Over the weekend, when it was revealed that i) over 50,000 text messages had been exchanged between anti-Trump agents Peter Strzok and Lisa Page, and ii) an unknown number of the text messages between the two agents were lost, the agency shifted blame to the largest South Korean company, when it informed the DOJ that “many FBI-provided Samsung 5 mobile devices did not capture or store text messages due to misconfiguration issues related to rollouts, provisioning, and software upgrades that conflicted with the FBI’s collection capabilities.”
In other words, according to the FBI, it was Samsung’s fault that thousands of text message between employees of the world’s premier law enforcement organization during an especially sensitive period, went missing. And as a reminder, during the window of missing text messages, a lot happened: Trump took the oath of office; National Security Adviser Michael Flynn, whom Strzok interviewed, was fired; the controversial anti-Trump dossier was published; the president fired FBI Director James Comey; and special counsel Mueller was appointed to investigate Russian meddling and potential collusion with Trump campaign associates during the 2016 presidential election.
So far nobody has explained just what these “misconfiguration issues” were or why it took five months to notice the huge gap in message retention, but at least it wasn’t Putin’s fault this time.
The latest FBI farce prompted a bemused outburst from President Trump last night who tweeted “Where are the 50,000 important text messages between FBI lovers Lisa Page and Peter Strzok? Blaming Samsung!“
Then, in another comedic twist, when asked Monday whether the FBI “failed to preserve” text message records on similar “Samsung 5” devices belonging to any other FBI officials during that time period, the FBI told Fox News they had “no comment”.
Well, fast forward to today when the FBI did comment, but in retrospect it would have been better if they had kept their mouth shut. According to Fox News, thousands of FBI cellphones were affected by the same technical glitch that the DOJ says led to the loss of five months’ worth of text messages between Strzok and Page.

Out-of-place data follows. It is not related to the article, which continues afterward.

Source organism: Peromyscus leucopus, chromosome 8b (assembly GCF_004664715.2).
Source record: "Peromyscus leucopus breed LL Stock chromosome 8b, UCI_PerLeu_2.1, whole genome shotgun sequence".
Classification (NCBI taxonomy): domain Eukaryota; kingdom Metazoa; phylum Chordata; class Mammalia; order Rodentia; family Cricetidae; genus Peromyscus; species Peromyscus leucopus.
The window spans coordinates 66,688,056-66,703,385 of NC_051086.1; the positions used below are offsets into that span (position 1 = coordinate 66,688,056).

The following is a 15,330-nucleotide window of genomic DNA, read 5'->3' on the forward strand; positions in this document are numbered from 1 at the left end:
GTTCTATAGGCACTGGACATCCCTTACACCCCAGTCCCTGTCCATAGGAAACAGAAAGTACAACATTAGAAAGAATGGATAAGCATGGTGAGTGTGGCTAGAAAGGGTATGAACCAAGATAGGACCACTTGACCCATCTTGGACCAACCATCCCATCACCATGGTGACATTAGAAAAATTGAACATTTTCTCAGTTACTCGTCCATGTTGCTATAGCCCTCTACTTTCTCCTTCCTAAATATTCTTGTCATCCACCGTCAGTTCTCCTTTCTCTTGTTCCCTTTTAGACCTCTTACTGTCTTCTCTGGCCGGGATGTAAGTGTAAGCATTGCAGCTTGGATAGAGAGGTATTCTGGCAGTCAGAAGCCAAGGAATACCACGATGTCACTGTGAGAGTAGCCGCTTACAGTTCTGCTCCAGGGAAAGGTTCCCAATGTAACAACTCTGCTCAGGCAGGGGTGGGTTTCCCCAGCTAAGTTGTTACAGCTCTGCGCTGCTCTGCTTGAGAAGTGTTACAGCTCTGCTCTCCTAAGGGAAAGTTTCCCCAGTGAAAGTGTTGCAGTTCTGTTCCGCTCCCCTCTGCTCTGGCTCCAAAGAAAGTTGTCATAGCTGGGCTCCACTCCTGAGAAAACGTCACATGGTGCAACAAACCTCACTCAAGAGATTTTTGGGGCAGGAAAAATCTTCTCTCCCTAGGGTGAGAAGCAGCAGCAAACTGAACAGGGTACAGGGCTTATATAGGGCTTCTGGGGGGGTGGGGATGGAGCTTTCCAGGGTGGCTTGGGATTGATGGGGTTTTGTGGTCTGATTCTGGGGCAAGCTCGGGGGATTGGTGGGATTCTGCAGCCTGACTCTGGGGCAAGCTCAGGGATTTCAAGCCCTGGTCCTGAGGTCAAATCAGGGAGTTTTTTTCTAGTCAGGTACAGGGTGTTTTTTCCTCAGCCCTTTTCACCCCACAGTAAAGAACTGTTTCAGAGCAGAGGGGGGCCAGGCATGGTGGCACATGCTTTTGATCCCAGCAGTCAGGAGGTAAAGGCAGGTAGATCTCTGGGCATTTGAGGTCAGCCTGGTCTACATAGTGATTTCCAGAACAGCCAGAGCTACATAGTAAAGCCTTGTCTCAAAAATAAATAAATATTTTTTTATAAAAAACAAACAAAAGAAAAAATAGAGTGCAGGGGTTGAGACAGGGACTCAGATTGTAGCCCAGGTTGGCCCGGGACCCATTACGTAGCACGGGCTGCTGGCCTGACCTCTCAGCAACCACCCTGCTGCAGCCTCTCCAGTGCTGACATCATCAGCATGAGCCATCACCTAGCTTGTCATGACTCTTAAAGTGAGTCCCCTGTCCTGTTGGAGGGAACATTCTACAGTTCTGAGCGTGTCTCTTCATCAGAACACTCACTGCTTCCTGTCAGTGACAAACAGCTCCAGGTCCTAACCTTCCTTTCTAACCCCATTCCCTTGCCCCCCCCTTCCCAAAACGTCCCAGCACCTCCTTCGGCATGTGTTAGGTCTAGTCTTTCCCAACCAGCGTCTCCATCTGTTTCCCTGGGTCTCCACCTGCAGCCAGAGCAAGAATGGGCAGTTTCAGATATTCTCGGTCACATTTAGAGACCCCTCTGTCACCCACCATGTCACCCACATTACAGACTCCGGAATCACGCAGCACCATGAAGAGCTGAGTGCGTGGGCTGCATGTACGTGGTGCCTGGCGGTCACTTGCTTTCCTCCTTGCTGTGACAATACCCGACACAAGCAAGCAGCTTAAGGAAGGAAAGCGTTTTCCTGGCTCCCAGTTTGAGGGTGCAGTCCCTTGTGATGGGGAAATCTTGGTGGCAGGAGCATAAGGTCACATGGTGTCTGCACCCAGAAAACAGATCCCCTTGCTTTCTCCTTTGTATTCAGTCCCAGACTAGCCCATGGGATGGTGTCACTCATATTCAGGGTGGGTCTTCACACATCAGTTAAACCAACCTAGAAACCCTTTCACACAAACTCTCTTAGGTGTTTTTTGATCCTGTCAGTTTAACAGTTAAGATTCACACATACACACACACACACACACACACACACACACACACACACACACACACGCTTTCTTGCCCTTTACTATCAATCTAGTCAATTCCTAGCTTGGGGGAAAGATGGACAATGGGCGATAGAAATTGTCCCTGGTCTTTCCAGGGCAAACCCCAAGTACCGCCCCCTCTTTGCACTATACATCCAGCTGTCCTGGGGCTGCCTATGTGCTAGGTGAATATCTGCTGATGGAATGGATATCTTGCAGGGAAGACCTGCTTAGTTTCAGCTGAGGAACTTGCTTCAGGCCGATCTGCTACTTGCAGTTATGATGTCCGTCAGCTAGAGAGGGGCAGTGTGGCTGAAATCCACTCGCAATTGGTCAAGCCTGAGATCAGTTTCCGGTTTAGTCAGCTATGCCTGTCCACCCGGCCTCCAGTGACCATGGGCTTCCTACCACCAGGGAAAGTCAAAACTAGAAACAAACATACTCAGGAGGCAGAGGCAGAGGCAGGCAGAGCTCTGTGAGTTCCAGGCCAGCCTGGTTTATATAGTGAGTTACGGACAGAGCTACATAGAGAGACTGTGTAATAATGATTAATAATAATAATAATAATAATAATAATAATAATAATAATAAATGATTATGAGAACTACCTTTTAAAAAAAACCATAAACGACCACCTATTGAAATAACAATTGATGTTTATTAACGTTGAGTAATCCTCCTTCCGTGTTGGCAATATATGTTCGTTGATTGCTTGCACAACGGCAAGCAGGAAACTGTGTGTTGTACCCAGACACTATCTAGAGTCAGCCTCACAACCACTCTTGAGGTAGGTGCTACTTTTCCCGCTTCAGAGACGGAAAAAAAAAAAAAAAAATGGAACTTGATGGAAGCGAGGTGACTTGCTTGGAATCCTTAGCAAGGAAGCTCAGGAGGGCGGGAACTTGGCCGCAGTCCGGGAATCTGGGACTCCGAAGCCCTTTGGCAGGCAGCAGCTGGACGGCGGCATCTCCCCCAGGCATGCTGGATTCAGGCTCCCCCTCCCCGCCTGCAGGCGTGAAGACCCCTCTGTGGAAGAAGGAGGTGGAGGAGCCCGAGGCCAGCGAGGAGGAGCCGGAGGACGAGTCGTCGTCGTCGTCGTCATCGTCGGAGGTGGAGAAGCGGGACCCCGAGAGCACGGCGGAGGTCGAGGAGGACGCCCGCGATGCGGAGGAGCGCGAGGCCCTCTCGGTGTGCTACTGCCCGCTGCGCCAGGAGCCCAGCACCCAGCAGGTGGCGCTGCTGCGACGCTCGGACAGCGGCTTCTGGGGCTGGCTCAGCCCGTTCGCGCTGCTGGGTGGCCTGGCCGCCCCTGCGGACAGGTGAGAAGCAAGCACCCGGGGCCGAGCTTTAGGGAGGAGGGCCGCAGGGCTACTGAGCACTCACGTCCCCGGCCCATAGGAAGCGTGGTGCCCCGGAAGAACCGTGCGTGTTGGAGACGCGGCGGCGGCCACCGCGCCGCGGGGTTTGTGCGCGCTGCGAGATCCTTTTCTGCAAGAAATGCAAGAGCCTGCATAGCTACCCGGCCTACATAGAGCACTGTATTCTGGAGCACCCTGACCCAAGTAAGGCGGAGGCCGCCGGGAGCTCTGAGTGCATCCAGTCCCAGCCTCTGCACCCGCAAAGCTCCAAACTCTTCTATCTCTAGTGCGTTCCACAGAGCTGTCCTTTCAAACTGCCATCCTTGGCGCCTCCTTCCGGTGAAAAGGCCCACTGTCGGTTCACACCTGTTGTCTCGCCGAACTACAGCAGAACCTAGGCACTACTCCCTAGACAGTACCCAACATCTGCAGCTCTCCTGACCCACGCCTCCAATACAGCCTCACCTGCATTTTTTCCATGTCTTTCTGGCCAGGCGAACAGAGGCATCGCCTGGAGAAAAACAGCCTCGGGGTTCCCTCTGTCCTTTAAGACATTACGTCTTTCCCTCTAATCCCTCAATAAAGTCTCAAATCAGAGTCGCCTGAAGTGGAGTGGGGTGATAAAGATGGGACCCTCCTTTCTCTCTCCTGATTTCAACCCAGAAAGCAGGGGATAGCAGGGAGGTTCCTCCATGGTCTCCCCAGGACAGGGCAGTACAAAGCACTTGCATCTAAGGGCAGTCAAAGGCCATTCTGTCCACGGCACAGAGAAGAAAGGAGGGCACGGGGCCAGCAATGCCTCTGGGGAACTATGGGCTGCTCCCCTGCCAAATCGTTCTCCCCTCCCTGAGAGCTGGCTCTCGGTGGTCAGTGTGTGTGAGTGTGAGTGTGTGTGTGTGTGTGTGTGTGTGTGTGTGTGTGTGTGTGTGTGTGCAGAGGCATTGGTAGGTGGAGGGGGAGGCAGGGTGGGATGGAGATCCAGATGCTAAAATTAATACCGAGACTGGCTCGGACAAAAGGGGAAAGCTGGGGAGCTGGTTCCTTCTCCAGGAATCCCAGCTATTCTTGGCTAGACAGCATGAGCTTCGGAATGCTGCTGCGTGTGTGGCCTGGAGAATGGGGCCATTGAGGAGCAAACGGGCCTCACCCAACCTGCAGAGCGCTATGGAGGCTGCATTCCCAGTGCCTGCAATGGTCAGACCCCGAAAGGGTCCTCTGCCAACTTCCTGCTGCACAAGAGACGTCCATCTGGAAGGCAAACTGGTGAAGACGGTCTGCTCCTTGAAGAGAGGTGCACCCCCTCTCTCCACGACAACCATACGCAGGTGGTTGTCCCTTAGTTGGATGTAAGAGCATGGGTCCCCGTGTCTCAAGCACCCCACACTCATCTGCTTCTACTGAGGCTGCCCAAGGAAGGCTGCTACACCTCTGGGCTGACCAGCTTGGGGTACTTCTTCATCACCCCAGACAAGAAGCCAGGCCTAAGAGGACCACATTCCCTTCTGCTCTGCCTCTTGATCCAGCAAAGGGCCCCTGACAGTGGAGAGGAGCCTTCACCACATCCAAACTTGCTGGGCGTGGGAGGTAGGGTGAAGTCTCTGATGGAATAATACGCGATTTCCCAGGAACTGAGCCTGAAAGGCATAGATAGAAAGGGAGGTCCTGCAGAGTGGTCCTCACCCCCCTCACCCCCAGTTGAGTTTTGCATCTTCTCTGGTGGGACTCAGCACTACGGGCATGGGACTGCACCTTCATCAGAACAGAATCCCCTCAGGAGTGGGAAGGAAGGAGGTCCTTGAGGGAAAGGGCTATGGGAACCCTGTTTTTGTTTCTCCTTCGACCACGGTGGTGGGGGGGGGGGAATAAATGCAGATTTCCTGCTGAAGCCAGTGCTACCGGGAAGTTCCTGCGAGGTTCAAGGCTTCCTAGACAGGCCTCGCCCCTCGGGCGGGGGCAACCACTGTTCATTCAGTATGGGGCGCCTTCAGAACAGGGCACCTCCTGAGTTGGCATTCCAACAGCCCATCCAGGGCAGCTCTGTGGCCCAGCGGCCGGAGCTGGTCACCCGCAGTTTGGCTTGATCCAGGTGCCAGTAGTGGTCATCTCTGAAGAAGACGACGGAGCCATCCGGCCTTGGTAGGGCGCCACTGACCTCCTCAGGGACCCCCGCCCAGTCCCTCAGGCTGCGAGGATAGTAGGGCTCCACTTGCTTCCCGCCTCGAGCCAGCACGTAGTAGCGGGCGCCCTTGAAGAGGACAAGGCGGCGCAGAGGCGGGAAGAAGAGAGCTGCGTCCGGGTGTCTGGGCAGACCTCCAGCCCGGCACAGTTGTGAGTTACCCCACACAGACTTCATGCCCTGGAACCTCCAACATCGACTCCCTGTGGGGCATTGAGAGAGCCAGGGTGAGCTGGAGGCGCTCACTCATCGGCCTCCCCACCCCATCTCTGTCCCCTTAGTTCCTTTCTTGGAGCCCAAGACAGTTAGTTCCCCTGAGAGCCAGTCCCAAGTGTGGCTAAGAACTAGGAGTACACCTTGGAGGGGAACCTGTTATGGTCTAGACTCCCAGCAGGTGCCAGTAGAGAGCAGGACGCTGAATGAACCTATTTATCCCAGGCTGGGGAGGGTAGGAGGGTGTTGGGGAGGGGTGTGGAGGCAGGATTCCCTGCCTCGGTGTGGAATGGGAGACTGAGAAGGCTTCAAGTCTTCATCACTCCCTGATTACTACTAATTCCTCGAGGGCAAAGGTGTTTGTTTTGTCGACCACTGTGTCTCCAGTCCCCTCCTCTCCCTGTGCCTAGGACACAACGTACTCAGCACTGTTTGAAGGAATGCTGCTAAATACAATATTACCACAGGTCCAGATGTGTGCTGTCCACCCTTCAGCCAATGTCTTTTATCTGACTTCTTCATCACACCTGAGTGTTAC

How many thousands? According to FBI officials, Fox reports that that the glitch affected the phones of “nearly” 10 percent of the FBI’s 35,000 employees.
Which means that it’s not just Strzok and Page whose text messages from the most critical period of Trump’s administration and the Russian probe were lost: the same happened to another 3,498 FBI employees. Which, in more practical terms, means that once the just announced DOJ probe into missing text message expands, miraculously some 3,500 FBI agents will be found to have had an anti-Trump bias but – thanks Samsung – none of their text messages will be accessible either, so there.
And this time the FBI won’t even have to “wipe its server with a cloth” or use a hammer to pulverize some 3,500 cell phones: it will have a perfectly handy alibi.
To which anyone who is not an idiot would retort: “hold on, doesn’t every cell phone carrier have a copy of every text message sent, not to mention the NSA.” The answer, of course, is yes, but apparently neither the FBI nor Congress has figured it out just yet.
Or maybe they have: Fox writes that “Senior Department of Justice officials told Fox News they are “taking steps” to possibly recover the texts from the appropriate cellphone carriers. The same officials told Fox News they are also making every effort to track down the physical cellphones in question so they could be subject to a forensic review.“
Although considering that even the NSA admitted last week that it had “accidentally” deleted millions of emails that it was ordered to preserve, somehow we have a feeling that the same scenario will make a miraculous repeat appearance.
Meanwhile, in an attempt to the bottom of the ongoing mystery, Senate Homeland Security Committee Chairman Ron Johnson, R-Wis., and Senate Judiciary Committee Chairman Chuck Grassley, R-Iowa, sent a letter to Inspector General Michael Horowitz noting that the IG’s office said on December 13 that it had all the messages between Strzok and Page between Nov. 30, 2016 and July 28, 2017, something we first reported on Monday.
Only over a month later did lawmakers learn that there was actually a five-month gap, and they now want the Inspector General’s office to “reconcile” those two points.
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